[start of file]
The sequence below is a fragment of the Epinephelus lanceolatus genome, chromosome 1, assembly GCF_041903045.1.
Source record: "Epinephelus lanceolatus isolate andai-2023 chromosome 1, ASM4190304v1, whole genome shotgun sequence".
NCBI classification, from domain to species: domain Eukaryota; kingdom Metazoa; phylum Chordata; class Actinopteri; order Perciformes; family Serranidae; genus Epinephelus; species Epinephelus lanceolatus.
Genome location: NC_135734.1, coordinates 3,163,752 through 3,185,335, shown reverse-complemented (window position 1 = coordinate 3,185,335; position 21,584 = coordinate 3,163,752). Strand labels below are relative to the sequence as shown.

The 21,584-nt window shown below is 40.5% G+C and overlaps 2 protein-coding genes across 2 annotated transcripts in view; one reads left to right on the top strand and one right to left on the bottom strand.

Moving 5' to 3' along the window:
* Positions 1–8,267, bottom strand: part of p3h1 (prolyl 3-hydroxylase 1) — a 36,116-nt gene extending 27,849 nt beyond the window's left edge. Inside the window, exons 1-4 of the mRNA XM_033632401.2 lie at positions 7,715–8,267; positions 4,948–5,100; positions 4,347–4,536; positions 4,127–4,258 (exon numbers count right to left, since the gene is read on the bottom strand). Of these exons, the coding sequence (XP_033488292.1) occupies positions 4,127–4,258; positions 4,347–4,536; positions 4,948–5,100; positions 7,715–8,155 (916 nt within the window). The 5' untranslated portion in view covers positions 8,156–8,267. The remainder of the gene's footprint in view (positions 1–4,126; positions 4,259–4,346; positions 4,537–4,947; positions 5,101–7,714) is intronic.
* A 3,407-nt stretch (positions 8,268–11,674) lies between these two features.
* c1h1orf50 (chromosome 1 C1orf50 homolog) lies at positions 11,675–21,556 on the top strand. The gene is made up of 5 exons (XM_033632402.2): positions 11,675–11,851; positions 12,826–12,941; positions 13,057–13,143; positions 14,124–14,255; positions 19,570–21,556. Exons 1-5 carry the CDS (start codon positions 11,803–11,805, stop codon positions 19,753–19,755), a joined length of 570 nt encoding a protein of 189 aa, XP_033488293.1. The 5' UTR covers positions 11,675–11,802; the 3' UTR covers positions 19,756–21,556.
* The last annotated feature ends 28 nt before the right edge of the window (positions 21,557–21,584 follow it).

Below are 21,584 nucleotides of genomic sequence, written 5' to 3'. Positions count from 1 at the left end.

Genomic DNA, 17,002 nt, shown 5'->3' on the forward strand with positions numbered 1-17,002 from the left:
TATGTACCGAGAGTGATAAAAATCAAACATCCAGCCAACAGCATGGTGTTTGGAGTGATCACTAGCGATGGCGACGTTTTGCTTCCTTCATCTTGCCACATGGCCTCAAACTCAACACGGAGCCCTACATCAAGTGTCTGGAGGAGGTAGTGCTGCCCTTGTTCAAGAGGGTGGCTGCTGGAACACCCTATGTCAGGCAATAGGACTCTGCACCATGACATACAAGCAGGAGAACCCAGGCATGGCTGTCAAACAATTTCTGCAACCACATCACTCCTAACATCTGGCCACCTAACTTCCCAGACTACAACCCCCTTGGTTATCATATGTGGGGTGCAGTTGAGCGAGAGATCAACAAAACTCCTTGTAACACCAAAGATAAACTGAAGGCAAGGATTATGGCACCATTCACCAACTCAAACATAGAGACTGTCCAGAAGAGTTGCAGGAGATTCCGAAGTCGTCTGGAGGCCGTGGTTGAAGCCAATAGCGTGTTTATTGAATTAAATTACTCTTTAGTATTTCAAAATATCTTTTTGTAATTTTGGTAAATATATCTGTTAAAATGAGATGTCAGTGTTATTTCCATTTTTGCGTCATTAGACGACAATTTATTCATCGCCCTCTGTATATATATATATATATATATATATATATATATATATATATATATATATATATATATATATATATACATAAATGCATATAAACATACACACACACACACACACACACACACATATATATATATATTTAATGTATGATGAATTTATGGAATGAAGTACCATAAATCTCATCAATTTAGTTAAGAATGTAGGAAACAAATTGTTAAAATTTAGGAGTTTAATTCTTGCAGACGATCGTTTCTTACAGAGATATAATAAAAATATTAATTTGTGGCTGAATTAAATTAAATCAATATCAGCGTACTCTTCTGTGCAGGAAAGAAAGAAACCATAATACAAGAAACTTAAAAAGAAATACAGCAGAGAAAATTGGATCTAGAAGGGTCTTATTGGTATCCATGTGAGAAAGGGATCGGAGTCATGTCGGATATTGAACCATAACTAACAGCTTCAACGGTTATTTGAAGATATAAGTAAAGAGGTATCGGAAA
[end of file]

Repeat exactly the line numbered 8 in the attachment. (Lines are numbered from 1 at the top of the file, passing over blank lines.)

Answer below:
* A 3,407-nt stretch (positions 8,268–11,674) lies between these two features.